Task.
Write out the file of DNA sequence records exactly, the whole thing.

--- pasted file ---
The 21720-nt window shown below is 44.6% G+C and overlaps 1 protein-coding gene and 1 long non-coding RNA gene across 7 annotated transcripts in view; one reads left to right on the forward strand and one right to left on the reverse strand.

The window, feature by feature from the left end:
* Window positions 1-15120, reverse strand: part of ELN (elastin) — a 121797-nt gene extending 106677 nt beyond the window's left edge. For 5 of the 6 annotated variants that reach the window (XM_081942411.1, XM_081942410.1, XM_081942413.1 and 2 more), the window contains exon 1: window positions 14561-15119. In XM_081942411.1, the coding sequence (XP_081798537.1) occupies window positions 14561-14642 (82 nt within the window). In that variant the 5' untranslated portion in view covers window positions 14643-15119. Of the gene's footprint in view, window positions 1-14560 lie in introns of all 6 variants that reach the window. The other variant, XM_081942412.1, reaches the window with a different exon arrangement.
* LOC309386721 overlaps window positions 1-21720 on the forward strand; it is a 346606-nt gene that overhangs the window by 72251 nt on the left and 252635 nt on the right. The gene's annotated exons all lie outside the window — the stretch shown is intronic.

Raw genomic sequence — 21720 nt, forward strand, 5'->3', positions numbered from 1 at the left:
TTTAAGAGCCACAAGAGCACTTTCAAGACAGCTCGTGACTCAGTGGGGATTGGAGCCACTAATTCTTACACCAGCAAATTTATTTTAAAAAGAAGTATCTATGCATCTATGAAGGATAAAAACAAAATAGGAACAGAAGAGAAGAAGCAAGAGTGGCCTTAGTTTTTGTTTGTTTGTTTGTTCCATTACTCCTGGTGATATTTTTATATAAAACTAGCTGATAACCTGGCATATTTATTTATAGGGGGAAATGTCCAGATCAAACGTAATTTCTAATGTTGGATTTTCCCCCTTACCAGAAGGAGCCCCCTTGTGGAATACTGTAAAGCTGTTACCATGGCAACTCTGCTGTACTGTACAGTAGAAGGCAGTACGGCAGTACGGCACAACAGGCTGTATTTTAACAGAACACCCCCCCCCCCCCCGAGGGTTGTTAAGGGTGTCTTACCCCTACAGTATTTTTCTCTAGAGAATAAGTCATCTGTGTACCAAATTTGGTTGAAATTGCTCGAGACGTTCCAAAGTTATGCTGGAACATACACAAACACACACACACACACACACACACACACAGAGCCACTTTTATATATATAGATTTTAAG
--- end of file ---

The 21720-nt window shown below is 44.6% G+C and overlaps 1 protein-coding gene and 1 long non-coding RNA gene across 7 annotated transcripts in view; one reads left to right on the forward strand and one right to left on the reverse strand.

The window, feature by feature from the left end:
* Window positions 1-15120, reverse strand: part of ELN (elastin) — a 121797-nt gene extending 106677 nt beyond the window's left edge. For 5 of the 6 annotated variants that reach the window (XM_081942411.1, XM_081942410.1, XM_081942413.1 and 2 more), the window contains exon 1: window positions 14561-15119. In XM_081942411.1, the coding sequence (XP_081798537.1) occupies window positions 14561-14642 (82 nt within the window). In that variant the 5' untranslated portion in view covers window positions 14643-15119. Of the gene's footprint in view, window positions 1-14560 lie in introns of all 6 variants that reach the window. The other variant, XM_081942412.1, reaches the window with a different exon arrangement.
* LOC309386721 overlaps window positions 1-21720 on the forward strand; it is a 346606-nt gene that overhangs the window by 72251 nt on the left and 252635 nt on the right. The gene's annotated exons all lie outside the window — the stretch shown is intronic.

Raw genomic sequence — 21720 nt, forward strand, 5'->3', positions numbered from 1 at the left:
TTTAAGAGCCACAAGAGCACTTTCAAGACAGCTCGTGACTCAGTGGGGATTGGAGCCACTAATTCTTACACCAGCAAATTTATTTTAAAAAGAAGTATCTATGCATCTATGAAGGATAAAAACAAAATAGGAACAGAAGAGAAGAAGCAAGAGTGGCCTTAGTTTTTGTTTGTTTGTTTGTTCCATTACTCCTGGTGATATTTTTATATAAAACTAGCTGATAACCTGGCATATTTATTTATAGGGGGAAATGTCCAGATCAAACGTAATTTCTAATGTTGGATTTTCCCCCTTACCAGAAGGAGCCCCCTTGTGGAATACTGTAAAGCTGTTACCATGGCAACTCTGCTGTACTGTACAGTAGAAGGCAGTACGGCAGTACGGCACAACAGGCTGTATTTTAACAGAACACCCCCCCCCCCCCCGAGGGTTGTTAAGGGTGTCTTACCCCTACAGTATTTTTCTCTAGAGAATAAGTCATCTGTGTACCAAATTTGGTTGAAATTGCTCGAGACGTTCCAAAGTTATGCTGGAACATACACAAACACACACACACACACACACACACACACAGAGCCACTTTTATATATATAGATTTTAAG